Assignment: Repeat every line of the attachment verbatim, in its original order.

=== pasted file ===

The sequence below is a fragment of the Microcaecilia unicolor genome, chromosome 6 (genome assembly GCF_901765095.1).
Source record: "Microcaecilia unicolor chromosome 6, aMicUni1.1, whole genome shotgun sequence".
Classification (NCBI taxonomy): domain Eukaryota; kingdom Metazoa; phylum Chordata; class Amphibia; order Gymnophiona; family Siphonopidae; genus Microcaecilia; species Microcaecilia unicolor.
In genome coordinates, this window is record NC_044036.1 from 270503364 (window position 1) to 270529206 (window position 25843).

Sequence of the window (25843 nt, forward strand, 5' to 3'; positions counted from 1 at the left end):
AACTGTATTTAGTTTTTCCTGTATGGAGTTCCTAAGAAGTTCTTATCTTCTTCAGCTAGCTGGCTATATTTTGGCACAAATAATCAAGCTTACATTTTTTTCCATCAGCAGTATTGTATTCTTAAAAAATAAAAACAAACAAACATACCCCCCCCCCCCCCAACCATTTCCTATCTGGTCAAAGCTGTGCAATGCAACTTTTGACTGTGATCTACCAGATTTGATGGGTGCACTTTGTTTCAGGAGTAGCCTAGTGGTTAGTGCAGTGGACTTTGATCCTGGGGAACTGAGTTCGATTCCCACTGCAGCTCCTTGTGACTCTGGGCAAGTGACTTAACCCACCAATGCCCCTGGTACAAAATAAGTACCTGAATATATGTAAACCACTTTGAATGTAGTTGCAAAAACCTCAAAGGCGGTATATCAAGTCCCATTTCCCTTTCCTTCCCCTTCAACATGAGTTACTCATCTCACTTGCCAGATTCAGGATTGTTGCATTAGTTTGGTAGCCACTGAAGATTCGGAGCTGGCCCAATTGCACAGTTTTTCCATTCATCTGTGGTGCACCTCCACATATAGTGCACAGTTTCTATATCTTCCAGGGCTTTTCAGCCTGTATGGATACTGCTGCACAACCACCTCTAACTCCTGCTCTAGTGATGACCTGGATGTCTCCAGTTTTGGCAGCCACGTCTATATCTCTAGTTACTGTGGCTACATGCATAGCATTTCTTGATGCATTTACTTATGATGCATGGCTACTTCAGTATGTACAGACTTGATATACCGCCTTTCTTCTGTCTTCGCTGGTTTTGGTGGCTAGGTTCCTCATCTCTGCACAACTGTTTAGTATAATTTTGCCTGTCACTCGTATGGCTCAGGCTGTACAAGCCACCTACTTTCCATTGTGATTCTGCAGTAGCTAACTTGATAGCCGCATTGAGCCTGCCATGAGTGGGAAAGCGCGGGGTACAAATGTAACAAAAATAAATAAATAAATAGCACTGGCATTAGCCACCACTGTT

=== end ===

The sequence below is a fragment of the Microcaecilia unicolor genome, chromosome 6 (genome assembly GCF_901765095.1).
Source record: "Microcaecilia unicolor chromosome 6, aMicUni1.1, whole genome shotgun sequence".
Classification (NCBI taxonomy): domain Eukaryota; kingdom Metazoa; phylum Chordata; class Amphibia; order Gymnophiona; family Siphonopidae; genus Microcaecilia; species Microcaecilia unicolor.
In genome coordinates, this window is record NC_044036.1 from 270503364 (window position 1) to 270529206 (window position 25843).

Sequence of the window (25843 nt, forward strand, 5' to 3'; positions counted from 1 at the left end):
AACTGTATTTAGTTTTTCCTGTATGGAGTTCCTAAGAAGTTCTTATCTTCTTCAGCTAGCTGGCTATATTTTGGCACAAATAATCAAGCTTACATTTTTTTCCATCAGCAGTATTGTATTCTTAAAAAATAAAAACAAACAAACATACCCCCCCCCCCCCCAACCATTTCCTATCTGGTCAAAGCTGTGCAATGCAACTTTTGACTGTGATCTACCAGATTTGATGGGTGCACTTTGTTTCAGGAGTAGCCTAGTGGTTAGTGCAGTGGACTTTGATCCTGGGGAACTGAGTTCGATTCCCACTGCAGCTCCTTGTGACTCTGGGCAAGTGACTTAACCCACCAATGCCCCTGGTACAAAATAAGTACCTGAATATATGTAAACCACTTTGAATGTAGTTGCAAAAACCTCAAAGGCGGTATATCAAGTCCCATTTCCCTTTCCTTCCCCTTCAACATGAGTTACTCATCTCACTTGCCAGATTCAGGATTGTTGCATTAGTTTGGTAGCCACTGAAGATTCGGAGCTGGCCCAATTGCACAGTTTTTCCATTCATCTGTGGTGCACCTCCACATATAGTGCACAGTTTCTATATCTTCCAGGGCTTTTCAGCCTGTATGGATACTGCTGCACAACCACCTCTAACTCCTGCTCTAGTGATGACCTGGATGTCTCCAGTTTTGGCAGCCACGTCTATATCTCTAGTTACTGTGGCTACATGCATAGCATTTCTTGATGCATTTACTTATGATGCATGGCTACTTCAGTATGTACAGACTTGATATACCGCCTTTCTTCTGTCTTCGCTGGTTTTGGTGGCTAGGTTCCTCATCTCTGCACAACTGTTTAGTATAATTTTGCCTGTCACTCGTATGGCTCAGGCTGTACAAGCCACCTACTTTCCATTGTGATTCTGCAGTAGCTAACTTGATAGCCGCATTGAGCCTGCCATGAGTGGGAAAGCGCGGGGTACAAATGTAACAAAAATAAATAAATAAATAGCACTGGCATTAGCCACCACTGTT